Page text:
Most tree experts would advise you to NOT cover the exposed roots of your tree with soil. This is because the addition of soil will change drainage patterns around the tree's root zone, thereby changing the way oxygen and water are distributed to the roots. Sudden or severe changes in oxygen availability can spell disaster (even death) to your tree, and given that it may already be in trouble, it's not worth taking the chance. Cutting the roots can have a similar disastrous affect. There is no way to know how much of the root system that tree can afford to lose without adversely affecting it. Any wounds you make in the bark can also create a road in for insects and disease.
A better solution may be to plant an interesting ground cover nearby that will spread and grow over the roots. A coarse mulch like woodchips may also allow enough air and water to penetrate to the root zone, but again, a professional will be able to better advise you after an onsite visit.
I would be very careful - out here some species of gum are called widow makers because they have a habit of dropping branches without warning especially in the dry or drought conditions
This is off topic, but I did not see how to ask a new question.
I have a 10 foot volunteer sweet gum in my yard. Should
I pinch off the suckers in the trunk to promote growth or leave them alone?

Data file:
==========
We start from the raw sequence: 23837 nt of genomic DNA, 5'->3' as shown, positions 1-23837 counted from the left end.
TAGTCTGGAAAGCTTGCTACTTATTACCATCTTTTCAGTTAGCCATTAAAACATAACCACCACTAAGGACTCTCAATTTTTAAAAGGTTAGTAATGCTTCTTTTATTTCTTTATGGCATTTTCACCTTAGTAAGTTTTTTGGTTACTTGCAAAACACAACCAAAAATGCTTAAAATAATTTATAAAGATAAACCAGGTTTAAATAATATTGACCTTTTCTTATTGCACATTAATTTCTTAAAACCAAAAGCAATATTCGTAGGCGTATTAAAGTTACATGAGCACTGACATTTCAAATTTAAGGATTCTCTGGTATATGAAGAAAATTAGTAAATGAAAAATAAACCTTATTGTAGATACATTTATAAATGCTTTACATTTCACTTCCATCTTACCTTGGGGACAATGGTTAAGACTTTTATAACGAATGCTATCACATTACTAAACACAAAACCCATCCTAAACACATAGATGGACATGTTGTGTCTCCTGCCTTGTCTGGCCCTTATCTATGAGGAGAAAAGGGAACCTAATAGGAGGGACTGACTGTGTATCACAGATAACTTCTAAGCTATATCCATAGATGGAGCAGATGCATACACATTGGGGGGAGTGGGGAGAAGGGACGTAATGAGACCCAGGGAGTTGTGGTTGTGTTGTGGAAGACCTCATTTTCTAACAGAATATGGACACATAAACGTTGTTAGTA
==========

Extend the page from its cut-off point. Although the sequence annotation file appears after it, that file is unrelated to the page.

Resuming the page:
Can you tell me how to stop the "sprouts" that shoot up from the taproots, so many of them. I have to cut them off every day almost, or my yard would have a big covering of them . They are easy enough to snip off, but I am getting very disheartened by how they look. A tree company fed the tree, pruned it bur these sprouts continue all the time. Would really appreciate your opinion and advice. Thank you very much. Maeve
One of my two sweet gum trees seems dead from an infection. It has sap bleeding, the bark has some green areas, and white spots. What is this infection and how can I prevent my other sweet gum from getting the infection? Although it seems healthy, I noticed some white spots in the bark. Are those normal or a symptom of the infection?
Here's a pic.
Please verify this debate with a friend. Does the Sweet Gum tree weep sap that gets on autos? I say there is no weeping. I consider the Sweet Gum "Nature's Air Conditioning Tree", a cool breeze always, where as an oak has dry hot shade, etc. I've never experienced sap weeping from a Sweet Gum, just gum from the trunk of the tree. Please help, I want to know for sure. Thanks. Sue
Hardiness Zone: 8a
By RaindropFresh from Brandon, MS